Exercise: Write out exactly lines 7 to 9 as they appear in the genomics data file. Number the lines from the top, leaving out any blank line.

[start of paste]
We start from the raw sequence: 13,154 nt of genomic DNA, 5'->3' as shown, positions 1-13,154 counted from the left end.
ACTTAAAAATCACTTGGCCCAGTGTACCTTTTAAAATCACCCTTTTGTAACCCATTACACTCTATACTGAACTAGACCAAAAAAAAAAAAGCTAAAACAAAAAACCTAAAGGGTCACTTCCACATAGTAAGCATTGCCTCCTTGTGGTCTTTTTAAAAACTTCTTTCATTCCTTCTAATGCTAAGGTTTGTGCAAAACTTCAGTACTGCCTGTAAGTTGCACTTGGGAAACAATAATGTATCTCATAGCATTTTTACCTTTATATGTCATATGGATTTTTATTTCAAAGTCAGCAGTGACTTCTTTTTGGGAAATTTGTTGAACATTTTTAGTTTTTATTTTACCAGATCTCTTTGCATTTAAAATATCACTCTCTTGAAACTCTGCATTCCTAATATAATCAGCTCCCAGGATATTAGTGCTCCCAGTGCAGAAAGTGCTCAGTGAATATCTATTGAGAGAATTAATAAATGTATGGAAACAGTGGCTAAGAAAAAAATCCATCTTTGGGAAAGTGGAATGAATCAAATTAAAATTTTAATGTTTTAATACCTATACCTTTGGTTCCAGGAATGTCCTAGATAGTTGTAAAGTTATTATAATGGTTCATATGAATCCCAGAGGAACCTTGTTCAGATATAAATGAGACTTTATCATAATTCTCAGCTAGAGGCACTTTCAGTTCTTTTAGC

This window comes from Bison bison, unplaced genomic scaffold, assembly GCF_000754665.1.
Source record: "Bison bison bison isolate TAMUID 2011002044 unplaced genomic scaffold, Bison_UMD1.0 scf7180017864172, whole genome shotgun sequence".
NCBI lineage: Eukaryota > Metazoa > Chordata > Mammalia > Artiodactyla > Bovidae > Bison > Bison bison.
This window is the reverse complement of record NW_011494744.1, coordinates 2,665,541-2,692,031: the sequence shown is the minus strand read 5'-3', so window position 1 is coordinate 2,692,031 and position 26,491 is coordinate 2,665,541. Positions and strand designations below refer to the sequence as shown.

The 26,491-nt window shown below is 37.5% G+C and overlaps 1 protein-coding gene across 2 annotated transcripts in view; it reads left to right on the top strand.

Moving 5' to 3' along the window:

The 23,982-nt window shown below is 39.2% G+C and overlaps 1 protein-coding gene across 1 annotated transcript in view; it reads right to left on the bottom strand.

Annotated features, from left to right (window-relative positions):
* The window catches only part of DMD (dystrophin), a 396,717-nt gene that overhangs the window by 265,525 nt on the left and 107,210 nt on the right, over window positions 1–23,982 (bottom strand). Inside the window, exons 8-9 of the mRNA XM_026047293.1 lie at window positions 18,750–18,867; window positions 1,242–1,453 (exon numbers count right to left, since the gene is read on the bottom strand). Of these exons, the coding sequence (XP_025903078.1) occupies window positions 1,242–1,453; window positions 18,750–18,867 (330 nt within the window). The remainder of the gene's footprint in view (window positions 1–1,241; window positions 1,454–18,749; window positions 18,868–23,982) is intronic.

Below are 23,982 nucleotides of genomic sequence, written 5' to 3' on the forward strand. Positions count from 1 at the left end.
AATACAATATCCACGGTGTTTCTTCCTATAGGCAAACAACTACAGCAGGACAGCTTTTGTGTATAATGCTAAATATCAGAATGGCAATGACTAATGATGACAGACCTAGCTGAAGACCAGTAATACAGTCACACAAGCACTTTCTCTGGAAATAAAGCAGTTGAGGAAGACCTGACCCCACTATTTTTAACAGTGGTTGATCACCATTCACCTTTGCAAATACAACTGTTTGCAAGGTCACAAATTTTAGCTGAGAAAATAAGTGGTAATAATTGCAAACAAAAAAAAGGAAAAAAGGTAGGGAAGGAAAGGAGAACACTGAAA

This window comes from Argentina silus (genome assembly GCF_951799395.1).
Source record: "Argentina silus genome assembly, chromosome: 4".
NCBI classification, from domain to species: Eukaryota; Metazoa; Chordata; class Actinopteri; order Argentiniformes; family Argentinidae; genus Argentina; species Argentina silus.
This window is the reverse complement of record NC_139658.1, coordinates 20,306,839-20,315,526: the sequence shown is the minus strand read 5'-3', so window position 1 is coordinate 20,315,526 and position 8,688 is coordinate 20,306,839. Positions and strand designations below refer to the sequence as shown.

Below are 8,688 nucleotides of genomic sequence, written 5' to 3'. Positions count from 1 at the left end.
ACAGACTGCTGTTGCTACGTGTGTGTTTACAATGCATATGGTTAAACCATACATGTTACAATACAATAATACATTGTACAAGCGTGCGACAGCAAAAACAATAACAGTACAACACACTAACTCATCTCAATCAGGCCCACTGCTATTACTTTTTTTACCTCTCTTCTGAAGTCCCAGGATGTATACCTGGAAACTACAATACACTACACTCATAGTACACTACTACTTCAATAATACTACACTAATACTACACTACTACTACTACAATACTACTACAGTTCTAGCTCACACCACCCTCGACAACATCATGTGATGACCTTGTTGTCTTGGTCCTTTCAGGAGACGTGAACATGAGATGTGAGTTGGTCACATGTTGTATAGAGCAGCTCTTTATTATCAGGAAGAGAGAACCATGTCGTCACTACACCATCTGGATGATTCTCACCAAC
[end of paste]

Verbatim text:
The 26,491-nt window shown below is 37.5% G+C and overlaps 1 protein-coding gene across 2 annotated transcripts in view; it reads left to right on the top strand.

Moving 5' to 3' along the window:

The 23,982-nt window shown below is 39.2% G+C and overlaps 1 protein-coding gene across 1 annotated transcript in view; it reads right to left on the bottom strand.